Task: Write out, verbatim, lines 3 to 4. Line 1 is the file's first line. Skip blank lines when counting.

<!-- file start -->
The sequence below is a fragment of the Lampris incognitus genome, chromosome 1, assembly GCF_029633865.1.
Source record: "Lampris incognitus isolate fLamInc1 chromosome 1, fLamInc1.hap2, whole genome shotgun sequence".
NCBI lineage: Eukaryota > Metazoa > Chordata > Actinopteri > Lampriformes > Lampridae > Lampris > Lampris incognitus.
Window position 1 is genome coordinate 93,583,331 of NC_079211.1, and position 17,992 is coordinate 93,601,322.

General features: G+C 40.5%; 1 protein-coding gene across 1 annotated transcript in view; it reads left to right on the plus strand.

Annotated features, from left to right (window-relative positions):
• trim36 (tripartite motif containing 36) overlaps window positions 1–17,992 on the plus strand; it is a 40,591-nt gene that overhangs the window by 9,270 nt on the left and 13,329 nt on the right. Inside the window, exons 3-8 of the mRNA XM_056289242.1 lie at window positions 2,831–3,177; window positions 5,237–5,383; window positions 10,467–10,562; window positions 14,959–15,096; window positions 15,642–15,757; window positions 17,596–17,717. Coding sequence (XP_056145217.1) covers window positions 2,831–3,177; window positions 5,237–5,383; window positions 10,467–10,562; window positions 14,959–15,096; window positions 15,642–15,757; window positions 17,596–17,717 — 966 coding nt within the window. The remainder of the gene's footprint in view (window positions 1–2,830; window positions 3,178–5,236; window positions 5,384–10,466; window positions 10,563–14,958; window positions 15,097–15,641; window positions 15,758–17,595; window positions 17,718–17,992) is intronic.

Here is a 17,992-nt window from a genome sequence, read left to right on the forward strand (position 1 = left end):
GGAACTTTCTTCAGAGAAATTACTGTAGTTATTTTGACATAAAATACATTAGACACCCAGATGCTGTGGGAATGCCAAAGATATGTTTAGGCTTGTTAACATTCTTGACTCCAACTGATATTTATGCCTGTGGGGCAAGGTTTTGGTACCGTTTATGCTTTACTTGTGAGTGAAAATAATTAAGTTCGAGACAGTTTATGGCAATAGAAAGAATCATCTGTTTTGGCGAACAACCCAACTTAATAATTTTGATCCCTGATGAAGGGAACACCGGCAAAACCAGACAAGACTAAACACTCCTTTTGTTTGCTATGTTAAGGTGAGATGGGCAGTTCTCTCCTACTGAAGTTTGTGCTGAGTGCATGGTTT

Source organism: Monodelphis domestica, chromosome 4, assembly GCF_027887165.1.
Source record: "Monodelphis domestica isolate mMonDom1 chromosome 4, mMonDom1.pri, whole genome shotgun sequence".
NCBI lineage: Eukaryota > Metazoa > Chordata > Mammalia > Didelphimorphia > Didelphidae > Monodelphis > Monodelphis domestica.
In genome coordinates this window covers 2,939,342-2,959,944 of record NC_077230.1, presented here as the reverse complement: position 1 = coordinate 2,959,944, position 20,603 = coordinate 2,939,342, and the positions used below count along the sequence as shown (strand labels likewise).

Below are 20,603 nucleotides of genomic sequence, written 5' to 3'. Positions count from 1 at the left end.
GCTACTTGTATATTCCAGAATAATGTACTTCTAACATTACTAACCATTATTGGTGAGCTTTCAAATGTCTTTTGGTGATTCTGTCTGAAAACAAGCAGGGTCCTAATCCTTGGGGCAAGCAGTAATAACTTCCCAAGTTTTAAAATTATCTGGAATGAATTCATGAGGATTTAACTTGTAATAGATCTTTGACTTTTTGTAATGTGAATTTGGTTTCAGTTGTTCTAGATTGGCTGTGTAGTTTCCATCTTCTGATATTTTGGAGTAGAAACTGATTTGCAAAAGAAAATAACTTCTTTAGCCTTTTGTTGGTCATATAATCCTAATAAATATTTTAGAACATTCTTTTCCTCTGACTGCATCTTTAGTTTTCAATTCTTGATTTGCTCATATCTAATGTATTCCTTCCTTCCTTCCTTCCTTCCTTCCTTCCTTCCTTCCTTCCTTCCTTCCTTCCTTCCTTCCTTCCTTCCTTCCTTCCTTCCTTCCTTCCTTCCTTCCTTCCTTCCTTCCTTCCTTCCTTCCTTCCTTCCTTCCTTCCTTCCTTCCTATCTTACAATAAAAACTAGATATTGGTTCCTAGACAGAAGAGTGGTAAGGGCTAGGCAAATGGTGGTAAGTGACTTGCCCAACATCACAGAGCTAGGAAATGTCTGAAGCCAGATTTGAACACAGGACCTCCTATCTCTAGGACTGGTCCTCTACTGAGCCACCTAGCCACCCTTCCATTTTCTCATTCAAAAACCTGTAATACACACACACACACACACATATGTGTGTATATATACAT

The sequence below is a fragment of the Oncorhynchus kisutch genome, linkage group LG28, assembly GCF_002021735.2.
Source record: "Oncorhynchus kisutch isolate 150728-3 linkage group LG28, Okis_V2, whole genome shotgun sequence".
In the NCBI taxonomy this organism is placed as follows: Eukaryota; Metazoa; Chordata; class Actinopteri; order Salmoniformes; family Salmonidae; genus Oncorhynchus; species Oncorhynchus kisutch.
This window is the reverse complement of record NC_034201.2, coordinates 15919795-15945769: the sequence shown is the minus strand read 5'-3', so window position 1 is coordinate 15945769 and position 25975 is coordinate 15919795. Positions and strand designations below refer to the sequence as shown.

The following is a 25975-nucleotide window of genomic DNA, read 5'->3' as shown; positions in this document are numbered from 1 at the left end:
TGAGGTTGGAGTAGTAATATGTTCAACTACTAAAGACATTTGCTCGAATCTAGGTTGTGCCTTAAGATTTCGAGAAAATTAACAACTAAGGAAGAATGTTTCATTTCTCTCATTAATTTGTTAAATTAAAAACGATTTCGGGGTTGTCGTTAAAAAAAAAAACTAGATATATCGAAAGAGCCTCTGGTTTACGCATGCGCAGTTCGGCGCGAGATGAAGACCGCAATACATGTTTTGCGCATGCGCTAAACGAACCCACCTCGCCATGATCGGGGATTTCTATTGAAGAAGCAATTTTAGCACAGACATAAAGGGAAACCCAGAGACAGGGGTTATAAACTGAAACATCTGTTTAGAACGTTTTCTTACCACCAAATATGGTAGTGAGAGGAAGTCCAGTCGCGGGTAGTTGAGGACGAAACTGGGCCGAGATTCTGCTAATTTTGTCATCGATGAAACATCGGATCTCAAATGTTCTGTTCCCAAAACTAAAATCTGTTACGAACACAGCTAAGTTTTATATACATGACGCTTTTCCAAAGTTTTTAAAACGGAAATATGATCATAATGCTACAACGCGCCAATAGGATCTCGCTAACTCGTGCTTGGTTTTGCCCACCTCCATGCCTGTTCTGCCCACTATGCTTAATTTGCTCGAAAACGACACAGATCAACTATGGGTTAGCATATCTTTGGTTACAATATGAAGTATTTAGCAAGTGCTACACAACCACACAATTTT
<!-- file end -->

NCBI lineage: Eukaryota > Metazoa > Chordata > Actinopteri > Lampriformes > Lampridae > Lampris > Lampris incognitus.
Window position 1 is genome coordinate 93,583,331 of NC_079211.1, and position 17,992 is coordinate 93,601,322.